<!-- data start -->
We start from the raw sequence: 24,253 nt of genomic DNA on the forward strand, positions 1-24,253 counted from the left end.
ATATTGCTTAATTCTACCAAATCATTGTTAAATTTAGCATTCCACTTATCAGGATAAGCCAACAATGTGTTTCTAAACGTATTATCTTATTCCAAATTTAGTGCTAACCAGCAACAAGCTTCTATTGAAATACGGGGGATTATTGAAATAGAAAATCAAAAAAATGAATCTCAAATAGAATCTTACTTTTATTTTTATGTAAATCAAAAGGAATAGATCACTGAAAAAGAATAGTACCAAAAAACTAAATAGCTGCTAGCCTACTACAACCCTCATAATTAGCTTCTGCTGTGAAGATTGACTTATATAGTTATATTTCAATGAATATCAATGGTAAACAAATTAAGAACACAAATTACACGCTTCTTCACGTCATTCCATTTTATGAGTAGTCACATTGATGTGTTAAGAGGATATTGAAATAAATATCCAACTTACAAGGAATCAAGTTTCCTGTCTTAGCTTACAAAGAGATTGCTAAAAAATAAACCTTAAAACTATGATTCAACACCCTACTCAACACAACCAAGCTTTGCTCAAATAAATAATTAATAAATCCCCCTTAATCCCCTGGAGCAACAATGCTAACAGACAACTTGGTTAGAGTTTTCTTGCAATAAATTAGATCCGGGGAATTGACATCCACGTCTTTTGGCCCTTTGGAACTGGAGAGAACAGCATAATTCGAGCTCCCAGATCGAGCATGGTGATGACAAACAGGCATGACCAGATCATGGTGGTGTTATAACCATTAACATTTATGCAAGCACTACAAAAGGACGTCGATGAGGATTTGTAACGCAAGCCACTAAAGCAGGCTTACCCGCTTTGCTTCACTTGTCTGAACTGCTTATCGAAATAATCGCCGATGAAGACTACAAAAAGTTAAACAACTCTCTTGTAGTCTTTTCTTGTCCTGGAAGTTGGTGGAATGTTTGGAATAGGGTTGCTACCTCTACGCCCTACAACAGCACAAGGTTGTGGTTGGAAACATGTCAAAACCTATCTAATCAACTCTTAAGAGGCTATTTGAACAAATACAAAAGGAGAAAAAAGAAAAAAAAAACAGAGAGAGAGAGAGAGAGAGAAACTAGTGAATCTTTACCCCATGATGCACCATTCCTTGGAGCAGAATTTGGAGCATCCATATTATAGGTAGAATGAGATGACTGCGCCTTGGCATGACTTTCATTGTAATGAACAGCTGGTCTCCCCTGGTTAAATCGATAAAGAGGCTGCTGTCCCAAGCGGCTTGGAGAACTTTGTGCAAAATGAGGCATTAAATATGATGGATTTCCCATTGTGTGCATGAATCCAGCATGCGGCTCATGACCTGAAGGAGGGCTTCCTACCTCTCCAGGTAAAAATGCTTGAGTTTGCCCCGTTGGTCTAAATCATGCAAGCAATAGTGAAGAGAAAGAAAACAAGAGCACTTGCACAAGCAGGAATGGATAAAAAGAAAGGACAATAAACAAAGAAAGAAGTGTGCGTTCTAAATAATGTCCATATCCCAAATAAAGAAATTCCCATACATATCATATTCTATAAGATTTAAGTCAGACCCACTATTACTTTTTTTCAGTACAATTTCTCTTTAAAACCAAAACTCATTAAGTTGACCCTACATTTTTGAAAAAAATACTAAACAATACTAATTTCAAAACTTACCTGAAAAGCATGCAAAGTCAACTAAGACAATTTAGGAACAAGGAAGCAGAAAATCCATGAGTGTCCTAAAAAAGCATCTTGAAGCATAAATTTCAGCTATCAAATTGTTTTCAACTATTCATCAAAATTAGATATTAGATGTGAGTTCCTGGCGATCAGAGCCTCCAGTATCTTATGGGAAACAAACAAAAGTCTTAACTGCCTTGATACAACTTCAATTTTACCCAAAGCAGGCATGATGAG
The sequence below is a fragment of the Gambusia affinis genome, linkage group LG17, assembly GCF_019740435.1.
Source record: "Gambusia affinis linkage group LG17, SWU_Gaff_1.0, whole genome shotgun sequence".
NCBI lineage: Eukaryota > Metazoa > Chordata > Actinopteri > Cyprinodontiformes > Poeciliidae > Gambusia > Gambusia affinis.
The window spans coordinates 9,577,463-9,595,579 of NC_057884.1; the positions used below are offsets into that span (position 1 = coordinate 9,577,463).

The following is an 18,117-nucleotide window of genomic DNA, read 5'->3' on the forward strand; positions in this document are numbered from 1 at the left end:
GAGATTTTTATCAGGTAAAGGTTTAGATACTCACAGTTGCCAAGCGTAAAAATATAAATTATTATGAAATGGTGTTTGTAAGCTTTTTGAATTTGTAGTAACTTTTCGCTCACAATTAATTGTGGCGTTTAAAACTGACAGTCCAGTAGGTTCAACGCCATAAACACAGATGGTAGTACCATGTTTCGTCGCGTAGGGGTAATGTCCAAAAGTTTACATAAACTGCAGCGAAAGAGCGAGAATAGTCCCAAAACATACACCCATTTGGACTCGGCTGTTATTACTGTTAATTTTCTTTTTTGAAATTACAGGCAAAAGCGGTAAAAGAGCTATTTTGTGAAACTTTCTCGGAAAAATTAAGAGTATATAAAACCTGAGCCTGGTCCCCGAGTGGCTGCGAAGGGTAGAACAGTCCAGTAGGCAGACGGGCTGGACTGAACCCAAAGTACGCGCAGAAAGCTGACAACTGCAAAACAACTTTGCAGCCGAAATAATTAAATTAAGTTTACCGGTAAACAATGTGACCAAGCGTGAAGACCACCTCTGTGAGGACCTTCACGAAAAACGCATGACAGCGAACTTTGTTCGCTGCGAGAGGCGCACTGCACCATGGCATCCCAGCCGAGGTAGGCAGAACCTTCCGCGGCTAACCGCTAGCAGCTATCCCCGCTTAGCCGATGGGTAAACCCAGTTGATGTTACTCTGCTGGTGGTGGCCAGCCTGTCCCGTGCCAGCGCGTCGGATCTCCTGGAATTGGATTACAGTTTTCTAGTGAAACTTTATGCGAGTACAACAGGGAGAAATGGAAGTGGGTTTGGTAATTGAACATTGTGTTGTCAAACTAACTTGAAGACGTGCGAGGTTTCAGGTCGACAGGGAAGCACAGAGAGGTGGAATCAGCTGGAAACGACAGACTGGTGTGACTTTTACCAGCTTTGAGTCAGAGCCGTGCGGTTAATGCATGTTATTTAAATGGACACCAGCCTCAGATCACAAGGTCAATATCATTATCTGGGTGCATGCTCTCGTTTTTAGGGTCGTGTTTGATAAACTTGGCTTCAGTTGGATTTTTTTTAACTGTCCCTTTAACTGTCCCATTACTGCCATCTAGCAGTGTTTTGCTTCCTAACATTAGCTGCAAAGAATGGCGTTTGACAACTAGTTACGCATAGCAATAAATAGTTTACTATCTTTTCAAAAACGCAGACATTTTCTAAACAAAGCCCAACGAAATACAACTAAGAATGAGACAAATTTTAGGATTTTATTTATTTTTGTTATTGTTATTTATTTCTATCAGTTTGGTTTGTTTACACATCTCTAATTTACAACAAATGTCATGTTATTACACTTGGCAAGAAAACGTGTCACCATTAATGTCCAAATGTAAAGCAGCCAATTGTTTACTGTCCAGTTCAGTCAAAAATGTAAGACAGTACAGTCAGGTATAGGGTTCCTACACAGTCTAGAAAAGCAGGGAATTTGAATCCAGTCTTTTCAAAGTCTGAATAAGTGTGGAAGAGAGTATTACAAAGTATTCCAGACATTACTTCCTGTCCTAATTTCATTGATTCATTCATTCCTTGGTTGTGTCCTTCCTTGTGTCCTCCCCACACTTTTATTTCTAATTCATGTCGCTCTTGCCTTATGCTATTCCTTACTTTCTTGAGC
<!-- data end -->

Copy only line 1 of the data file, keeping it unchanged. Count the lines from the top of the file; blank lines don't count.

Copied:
We start from the raw sequence: 24,253 nt of genomic DNA on the forward strand, positions 1-24,253 counted from the left end.